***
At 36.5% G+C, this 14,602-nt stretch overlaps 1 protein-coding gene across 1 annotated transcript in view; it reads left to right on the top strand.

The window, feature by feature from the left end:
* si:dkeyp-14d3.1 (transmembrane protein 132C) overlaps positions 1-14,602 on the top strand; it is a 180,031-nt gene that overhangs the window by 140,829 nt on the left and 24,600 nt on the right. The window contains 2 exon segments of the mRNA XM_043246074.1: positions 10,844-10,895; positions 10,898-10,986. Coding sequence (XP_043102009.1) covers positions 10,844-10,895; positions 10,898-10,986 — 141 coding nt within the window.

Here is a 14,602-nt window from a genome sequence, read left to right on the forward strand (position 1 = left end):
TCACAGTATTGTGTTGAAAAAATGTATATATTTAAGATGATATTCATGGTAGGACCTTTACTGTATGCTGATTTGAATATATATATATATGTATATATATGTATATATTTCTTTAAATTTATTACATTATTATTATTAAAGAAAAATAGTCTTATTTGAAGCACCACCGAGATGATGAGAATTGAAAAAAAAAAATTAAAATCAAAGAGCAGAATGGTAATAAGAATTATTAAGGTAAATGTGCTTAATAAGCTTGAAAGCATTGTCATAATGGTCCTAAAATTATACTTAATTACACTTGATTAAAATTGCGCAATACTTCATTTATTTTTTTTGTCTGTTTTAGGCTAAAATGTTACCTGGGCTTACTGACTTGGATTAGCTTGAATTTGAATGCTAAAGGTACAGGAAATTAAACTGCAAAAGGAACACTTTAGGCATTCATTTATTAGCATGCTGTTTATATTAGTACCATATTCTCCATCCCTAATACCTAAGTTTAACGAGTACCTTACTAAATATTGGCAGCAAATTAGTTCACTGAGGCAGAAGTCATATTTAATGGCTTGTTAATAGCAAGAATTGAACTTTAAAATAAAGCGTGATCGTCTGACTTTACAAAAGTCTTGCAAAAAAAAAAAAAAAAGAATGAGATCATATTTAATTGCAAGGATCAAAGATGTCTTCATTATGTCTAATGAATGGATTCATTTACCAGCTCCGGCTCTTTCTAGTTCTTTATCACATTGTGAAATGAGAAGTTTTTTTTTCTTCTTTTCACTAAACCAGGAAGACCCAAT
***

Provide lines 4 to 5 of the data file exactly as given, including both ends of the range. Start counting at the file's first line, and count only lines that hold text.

Here is a 14,602-nt window from a genome sequence, read left to right on the forward strand (position 1 = left end):
TCACAGTATTGTGTTGAAAAAATGTATATATTTAAGATGATATTCATGGTAGGACCTTTACTGTATGCTGATTTGAATATATATATATATGTATATATATGTATATATTTCTTTAAATTTATTACATTATTATTATTAAAGAAAAATAGTCTTATTTGAAGCACCACCGAGATGATGAGAATTGAAAAAAAAAAATTAAAATCAAAGAGCAGAATGGTAATAAGAATTATTAAGGTAAATGTGCTTAATAAGCTTGAAAGCATTGTCATAATGGTCCTAAAATTATACTTAATTACACTTGATTAAAATTGCGCAATACTTCATTTATTTTTTTTGTCTGTTTTAGGCTAAAATGTTACCTGGGCTTACTGACTTGGATTAGCTTGAATTTGAATGCTAAAGGTACAGGAAATTAAACTGCAAAAGGAACACTTTAGGCATTCATTTATTAGCATGCTGTTTATATTAGTACCATATTCTCCATCCCTAATACCTAAGTTTAACGAGTACCTTACTAAATATTGGCAGCAAATTAGTTCACTGAGGCAGAAGTCATATTTAATGGCTTGTTAATAGCAAGAATTGAACTTTAAAATAAAGCGTGATCGTCTGACTTTACAAAAGTCTTGCAAAAAAAAAAAAAAAAGAATGAGATCATATTTAATTGCAAGGATCAAAGATGTCTTCATTATGTCTAATGAATGGATTCATTTACCAGCTCCGGCTCTTTCTAGTTCTTTATCACATTGTGAAATGAGAAGTTTTTTTTTCTTCTTTTCACTAAACCAGGAAGACCCAAT